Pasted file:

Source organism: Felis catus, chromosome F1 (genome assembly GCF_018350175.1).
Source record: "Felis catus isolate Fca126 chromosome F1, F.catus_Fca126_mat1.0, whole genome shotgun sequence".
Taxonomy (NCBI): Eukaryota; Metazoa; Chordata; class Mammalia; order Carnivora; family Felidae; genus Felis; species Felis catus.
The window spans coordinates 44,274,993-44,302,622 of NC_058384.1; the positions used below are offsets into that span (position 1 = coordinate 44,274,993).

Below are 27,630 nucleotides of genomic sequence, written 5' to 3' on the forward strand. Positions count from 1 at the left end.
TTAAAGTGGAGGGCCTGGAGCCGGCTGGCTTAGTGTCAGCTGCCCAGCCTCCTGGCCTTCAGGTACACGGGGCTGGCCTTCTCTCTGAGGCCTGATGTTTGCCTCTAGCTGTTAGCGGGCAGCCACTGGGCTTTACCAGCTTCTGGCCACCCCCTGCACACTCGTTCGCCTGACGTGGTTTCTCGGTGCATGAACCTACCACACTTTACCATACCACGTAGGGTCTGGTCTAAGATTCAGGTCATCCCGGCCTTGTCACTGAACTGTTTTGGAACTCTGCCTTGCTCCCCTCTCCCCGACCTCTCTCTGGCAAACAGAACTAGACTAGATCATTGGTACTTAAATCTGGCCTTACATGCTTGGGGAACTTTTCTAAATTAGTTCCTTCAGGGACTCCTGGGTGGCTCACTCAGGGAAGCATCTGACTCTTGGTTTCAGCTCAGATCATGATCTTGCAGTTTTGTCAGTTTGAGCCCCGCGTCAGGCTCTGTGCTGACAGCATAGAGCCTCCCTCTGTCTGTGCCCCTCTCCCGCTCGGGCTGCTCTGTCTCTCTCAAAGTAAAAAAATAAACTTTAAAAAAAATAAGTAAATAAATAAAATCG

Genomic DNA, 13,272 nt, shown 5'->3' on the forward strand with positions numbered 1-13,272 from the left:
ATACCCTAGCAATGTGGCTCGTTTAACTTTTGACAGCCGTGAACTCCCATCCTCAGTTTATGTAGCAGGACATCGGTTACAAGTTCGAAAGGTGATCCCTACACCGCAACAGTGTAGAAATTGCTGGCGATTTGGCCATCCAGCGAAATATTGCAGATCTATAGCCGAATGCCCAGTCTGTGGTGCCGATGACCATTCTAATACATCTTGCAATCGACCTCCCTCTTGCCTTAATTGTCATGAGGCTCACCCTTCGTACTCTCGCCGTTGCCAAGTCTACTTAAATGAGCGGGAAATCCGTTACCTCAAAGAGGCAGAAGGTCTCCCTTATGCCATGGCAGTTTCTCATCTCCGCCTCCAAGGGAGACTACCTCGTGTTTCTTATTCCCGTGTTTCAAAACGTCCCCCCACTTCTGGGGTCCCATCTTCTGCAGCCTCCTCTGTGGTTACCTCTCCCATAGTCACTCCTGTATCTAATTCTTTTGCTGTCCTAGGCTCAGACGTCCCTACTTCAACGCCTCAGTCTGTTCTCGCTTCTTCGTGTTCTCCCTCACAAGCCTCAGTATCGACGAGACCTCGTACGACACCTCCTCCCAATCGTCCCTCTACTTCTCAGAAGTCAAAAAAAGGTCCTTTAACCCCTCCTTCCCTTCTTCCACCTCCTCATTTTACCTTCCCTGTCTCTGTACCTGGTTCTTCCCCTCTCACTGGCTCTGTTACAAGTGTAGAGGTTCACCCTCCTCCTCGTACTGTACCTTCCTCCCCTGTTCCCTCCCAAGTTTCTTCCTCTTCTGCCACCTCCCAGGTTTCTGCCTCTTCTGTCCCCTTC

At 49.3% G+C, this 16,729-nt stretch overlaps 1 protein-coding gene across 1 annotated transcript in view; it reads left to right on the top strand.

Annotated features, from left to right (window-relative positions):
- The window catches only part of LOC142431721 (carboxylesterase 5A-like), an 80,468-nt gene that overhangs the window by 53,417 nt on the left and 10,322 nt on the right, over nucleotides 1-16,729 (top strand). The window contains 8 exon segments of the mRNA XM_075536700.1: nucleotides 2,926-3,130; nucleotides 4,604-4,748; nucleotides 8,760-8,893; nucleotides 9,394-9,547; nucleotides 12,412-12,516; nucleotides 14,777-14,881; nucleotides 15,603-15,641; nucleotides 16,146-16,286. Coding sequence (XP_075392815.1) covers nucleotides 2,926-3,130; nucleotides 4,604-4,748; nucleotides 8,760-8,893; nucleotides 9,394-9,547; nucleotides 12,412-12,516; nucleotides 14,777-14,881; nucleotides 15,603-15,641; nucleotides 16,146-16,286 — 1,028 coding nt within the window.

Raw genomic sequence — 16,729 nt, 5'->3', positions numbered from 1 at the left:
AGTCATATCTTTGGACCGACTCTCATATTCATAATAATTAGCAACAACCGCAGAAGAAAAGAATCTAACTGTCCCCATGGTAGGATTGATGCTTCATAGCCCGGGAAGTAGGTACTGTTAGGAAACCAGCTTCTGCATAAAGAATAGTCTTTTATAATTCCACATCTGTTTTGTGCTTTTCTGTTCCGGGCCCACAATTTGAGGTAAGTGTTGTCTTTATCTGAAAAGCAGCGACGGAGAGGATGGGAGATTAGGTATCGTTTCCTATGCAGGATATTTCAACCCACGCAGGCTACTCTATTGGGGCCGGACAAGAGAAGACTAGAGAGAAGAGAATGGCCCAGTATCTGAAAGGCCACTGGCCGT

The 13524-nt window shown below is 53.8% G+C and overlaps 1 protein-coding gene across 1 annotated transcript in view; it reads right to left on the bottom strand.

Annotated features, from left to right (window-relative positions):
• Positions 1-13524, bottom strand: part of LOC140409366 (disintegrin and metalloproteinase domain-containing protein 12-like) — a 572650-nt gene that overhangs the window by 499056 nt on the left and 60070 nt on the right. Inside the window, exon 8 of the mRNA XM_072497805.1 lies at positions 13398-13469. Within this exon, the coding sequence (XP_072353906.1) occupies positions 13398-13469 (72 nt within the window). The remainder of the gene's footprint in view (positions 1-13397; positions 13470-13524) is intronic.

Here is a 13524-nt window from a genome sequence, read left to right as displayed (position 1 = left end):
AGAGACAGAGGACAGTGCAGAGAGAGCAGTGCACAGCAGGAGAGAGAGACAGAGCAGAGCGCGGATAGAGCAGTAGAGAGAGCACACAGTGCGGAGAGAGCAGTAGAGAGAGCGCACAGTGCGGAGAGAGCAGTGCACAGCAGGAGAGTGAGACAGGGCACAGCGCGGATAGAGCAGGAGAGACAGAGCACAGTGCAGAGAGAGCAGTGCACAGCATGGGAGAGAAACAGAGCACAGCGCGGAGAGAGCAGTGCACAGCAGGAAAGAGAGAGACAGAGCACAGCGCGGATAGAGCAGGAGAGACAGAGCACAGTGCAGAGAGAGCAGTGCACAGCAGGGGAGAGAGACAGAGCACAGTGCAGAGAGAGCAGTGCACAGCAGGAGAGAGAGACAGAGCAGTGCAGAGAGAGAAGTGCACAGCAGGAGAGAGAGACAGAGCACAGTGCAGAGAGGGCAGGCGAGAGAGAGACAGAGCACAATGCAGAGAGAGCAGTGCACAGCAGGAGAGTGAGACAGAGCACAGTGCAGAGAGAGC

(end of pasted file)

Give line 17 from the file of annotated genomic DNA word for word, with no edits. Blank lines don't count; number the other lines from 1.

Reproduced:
Here is a 13524-nt window from a genome sequence, read left to right as displayed (position 1 = left end):